Every once in a while, the photography for a Vette car feature falls through the cracks and disappears into the abyss, but we believe Robert Lombardi’s 1992 Chevrolet C4 Corvette photographed by John Machaquiero in 2015 sets a new record. A lot can happen in five years, so we were quite pleased when Robert returned our call and gave Vette the lowdown on the ’92 Corvette coupe he used to own.
Prior to the ’92 C4, Robert owned a 1987 Porsche 928 GT4, but said it wasn’t fast enough and it would have cost too much to modify. Robert made a visit to Corvette Conspiracy in Cleveland and bought one of the 1,995 1992 Corvettes finished in Pollo Green II metallic. Consequently, Corvette Conspiracy was Robert’s go-to for all of the modifications made to make the C4 a real sleeper.
Fitting under a stock ’92 hood, the 350-inch LT1 was punched out to 396 inches with a Callies Magnum stroker assembly hung with eight Mahle 9.0:1 pistons topped with AFR 195cc LT4 Eliminator street heads. The valvetrain centers around a Comp Cams camshaft with 0.544 intake and 0.544 exhaust lift. The intake manifold is a modified LT4 matched to a modified LT4 fuel-injection system. An intercooler and K&N air filter round out the major induction bits. The big 585 dyno-proven rear-wheel horsepower comes from an ATI ProCharger supercharger. The infamously bad Opti-Spark was swapped for ACCEL DFI Gen 7.0 coil-over-plug ignition with a FAST controller. The exhaust features Melrose headers into a complete Billy Boat 3-inch stainless steel exhaust system.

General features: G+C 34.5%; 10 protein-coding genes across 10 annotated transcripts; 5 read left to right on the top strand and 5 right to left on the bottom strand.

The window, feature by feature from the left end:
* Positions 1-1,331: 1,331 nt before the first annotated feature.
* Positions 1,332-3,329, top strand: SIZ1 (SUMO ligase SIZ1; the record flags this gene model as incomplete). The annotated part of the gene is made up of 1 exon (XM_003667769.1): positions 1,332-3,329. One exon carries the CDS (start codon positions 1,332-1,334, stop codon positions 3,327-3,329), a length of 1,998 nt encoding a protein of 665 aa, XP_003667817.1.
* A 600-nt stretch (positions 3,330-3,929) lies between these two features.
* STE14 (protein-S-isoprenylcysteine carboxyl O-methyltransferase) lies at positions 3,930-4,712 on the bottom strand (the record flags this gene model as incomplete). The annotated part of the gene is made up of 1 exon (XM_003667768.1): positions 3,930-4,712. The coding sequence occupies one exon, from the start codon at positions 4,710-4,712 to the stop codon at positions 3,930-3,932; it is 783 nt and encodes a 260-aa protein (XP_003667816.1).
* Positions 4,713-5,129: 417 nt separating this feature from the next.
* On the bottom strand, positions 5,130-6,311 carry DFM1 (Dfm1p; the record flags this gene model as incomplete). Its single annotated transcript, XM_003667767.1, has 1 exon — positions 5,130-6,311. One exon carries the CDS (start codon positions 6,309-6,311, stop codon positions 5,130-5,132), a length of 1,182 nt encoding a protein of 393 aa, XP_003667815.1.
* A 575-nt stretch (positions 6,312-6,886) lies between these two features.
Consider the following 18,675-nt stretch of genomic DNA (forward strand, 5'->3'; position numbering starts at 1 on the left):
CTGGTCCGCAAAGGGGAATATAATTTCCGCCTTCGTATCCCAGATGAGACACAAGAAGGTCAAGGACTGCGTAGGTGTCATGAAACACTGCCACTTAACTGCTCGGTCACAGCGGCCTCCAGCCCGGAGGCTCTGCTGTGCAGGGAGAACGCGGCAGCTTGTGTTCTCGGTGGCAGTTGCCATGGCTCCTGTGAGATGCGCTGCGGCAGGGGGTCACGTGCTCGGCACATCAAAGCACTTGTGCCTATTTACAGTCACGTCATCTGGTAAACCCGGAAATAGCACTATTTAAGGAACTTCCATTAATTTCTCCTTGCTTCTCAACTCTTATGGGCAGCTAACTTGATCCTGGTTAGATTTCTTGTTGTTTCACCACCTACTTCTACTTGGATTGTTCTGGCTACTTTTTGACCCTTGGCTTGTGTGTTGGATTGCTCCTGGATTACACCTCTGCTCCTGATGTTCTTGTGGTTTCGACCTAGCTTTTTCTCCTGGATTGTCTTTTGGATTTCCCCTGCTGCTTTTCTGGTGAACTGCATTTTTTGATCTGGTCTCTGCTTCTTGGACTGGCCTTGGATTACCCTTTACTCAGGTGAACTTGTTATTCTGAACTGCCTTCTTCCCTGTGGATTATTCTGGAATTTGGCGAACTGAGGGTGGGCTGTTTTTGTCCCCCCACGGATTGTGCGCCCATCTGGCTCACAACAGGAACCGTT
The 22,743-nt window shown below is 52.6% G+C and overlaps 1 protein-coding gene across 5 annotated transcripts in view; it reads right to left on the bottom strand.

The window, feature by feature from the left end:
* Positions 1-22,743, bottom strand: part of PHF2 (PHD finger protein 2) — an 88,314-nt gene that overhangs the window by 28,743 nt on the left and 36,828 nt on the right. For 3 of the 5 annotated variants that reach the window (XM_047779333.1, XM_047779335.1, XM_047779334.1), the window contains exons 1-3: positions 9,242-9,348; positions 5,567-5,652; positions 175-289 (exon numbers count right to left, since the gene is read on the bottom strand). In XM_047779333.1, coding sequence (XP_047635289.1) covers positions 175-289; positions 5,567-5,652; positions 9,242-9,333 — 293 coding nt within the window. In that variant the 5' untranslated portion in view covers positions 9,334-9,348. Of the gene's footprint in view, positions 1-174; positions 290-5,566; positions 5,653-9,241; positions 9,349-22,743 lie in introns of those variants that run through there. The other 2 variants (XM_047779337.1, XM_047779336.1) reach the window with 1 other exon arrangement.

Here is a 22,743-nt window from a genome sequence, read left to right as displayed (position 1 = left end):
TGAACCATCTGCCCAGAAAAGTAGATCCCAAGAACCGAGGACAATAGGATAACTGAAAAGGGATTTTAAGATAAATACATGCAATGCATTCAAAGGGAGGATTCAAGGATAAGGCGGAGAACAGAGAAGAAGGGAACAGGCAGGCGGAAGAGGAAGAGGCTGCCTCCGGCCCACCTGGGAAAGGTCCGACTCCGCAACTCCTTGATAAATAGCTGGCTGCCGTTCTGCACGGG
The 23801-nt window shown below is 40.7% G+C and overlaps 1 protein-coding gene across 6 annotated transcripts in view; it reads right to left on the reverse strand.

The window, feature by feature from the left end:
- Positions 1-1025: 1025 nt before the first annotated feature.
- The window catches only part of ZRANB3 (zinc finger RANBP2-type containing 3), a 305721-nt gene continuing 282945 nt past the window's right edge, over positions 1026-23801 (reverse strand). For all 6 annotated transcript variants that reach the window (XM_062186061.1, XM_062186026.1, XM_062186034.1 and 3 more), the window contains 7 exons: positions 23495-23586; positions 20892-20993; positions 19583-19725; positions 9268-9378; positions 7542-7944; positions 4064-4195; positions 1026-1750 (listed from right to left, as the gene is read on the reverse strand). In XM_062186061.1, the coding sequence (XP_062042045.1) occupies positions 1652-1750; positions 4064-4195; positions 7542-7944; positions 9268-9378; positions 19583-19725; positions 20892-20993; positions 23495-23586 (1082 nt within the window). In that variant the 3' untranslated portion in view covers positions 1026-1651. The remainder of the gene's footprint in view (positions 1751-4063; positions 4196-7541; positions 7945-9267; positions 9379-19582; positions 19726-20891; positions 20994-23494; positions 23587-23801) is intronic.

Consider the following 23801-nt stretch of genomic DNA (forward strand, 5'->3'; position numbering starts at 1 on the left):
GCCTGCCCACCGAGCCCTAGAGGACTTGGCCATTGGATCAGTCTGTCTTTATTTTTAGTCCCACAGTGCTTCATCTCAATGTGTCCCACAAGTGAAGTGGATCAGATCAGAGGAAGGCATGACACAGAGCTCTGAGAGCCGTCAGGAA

Producing 585 hp and 565 lb-ft of torque to the rear wheels and matching the automatic transmission and differential to cope didn’t happen all at once. On the Dynojet dyno it was noticed no matter how tight the belt was tightened it slipped, and the power dropped. The cure was to machine Gilmer drive pulleys for the supercharger and equip it with a cogged Kevlar belt. With the belt slippage fixed, the stock 700-R4 transmission shattered and scattered its innards and was replaced with a Hayden-cooled Gearstar Level 4 700-R4 rated to handle the big horsepower. Set up and installed by Corvette Conspiracy, the rearend is a Dana 44 with 3.45 gearing. For increased cooling ability, a large-capacity radiator was installed.
The brakes and suspension on Robert’s ’92 started out as garden-variety, standard C4 issue. To upgrade, front and rear Bilstein sport shocks and polyurethane bushings were installed, plus a 1986 Corvette convertible X-brace was bolted to existing pickup points. The front brakes were updated to 1996 Grand Sport specs with drilled rotors. For wheels and tires, in front 295/35R18 Nitto Invo tires are mounted on black 18×9 Scorpion wheels and 325/30R19 Nitto Invo tires on 19×10.5 black Scorpion wheels in the rear.
Robert’s ’92 C4 came factory equipped with light beige leather AQ9 sport seats and Delco-Bose sound system. Corvette Conspiracy swapped the Delco-Bose out for a Pioneer AVH-5600BHS head unit with an Alpine DDX 4-150 amp and front speakers. Bringing up the rear are Alpine SPR136A SPR 175A speakers, and for bass response, two Bazooka BTA6250D bass tubes. The driver-side A-pillar houses two carbon-fiber Auto-Meter gauges: one for fuel pressure and the other boost/vacuum.
In the seven years it took to outfit Robert’s ’92 Chevrolet C4 Corvette coupe as it appears here the car served as a daily driver, street racer and show car with vacation trips to the Florida Keys and a few visits to the National Corvette Museum in Bowling Green, Kentucky. Robert told us he’s gaining interest repeating his Corvette Conspiracy experience, but this time with a C6.
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